Thursday, October 29, 2015

The Fastest Boy in Kindergarten

God made Andrew for a purpose. He also made him fast.

Say "hello" to the fastest boy in kindergarten, folks!

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As part of the annual Hound Dog Run event, the school holds a sprint race for each grade. The fastest boy from each class competes against the fastest boys from the other classes in the same grade. Same for the girls. Andrew won a preliminary race so he got to compete for his class in the kindergarten boy sprint race last week.

He was sooooo proud to be the fastest boy from his class. He was also pretty confident in his ability to win the whole race, too, and become the fastest boy in kindergarten. Well, we've always known that Andrew was fast, but we also didn't want him to think that he was just going to win the race. So, during the week prior to the event, we all talked up the value of doing your best, running hard and finishing strong, and being happy for the winner.

"Andrew, all that matters is that you do your best," I would say in an encouraging voice.

William would then pick up the conversational ball and talk up the importance of just getting out there and giving it your all and not worrying about whether you win or lose.

David talked about the importance of running hard all the way through the finish line.

"And no matter who wins, you're already a winner because you won your class race! And that's so cool! You'll always be the fastest boy in your kindergarten class!" I would say cheerfully. "So you can be super excited for whoever wins!"

Andrew's response to our pep talks?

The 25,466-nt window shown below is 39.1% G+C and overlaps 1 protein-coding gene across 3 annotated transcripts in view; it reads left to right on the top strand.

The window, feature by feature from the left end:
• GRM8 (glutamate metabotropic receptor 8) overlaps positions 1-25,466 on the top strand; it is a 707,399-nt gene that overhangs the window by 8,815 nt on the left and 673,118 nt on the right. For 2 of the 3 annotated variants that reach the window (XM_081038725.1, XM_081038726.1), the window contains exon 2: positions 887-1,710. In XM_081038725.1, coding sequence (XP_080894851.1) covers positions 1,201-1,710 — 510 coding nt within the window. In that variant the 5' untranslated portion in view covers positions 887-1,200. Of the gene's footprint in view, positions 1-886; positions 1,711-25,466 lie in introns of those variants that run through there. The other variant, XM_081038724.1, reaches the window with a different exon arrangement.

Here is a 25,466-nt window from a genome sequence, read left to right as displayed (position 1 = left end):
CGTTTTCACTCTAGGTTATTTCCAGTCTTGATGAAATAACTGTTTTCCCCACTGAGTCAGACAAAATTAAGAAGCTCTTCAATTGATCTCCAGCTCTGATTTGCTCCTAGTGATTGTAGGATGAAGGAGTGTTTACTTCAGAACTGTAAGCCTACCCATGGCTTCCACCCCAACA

"I'm going to win."


"Won't it be so cool when I win the kindergarten boy sprint race?"

No lack of confidence in this one, eh? Um, the power of positive thinking? Sure, okay.

The morning of the race, Andrew made sure to put on his favorite sneakers "because I'm fast in them." And he lined up at the starting line with his gaze fixed on the finish line.

(I just asked him about that a few moments ago. "I was thinking I was going to win," he said.)

The coach blew the whistle, while my dad and I held up our iPhones to video the race (you can hear me screeching Andrew's name in the background near the end). They were off! Andrew was not in first place right off the bat...but he pumped those legs, surged past the leader and won.

He. won. Just like he said he was going to.

I couldn't believe it. I mean, I could believe it. See my earlier statement that we knew he was fast. But he won! He actually came from behind a little bit and won the race!

Afterward, he was very pleased, but totally not surprised. Hadn't he told us that he was going to win? We were the ones lecturing him about doing his best (check), finishing strong (check) and being glad for the winner (CHECK CHECK CHECK). He was just doing all those things.

The fastest boy in kindergarten and his big brother:

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Wednesday, August 05, 2015

First Day of Kindergarten and Fourth Grade

Who has a new red backpack and just bounded off the school bus with a giant smile?

This guy!

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That's right. Andrew started KINDERGARTEN today! He's been excited about it for weeks--he would wake up in the morning and put on his backpack before he walked out of his room. Today, the big day had finally arrived. We had everything ready to go last night, so all he had to do this morning was get up, get dressed, eat breakfast and get his picture made a few hundred times.

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His report when he tumbled off the bus? "Mommy, it was AWESOME!"

Seriously, this day could have been such a mess, and yet, somehow it went so incredibly smoothly that I'm pinching myself to make sure I'm not dreaming. We are not people who have easy-peasy smooth mornings as a general rule. We are usually running around with our hair on fire, with me barking out orders left and right and people losing shoes that they just had a second ago.

Yet, everyone got up on time, got dressed, didn't spill breakfast all over their new clothes, and didn't leave anything important behind. Both boys smiled for the camera and didn't pitch a fit. We got to school early. Not even just on time--EARLY. Crazytown. I know. Here, seriously, pinch me. I'm still not convinced.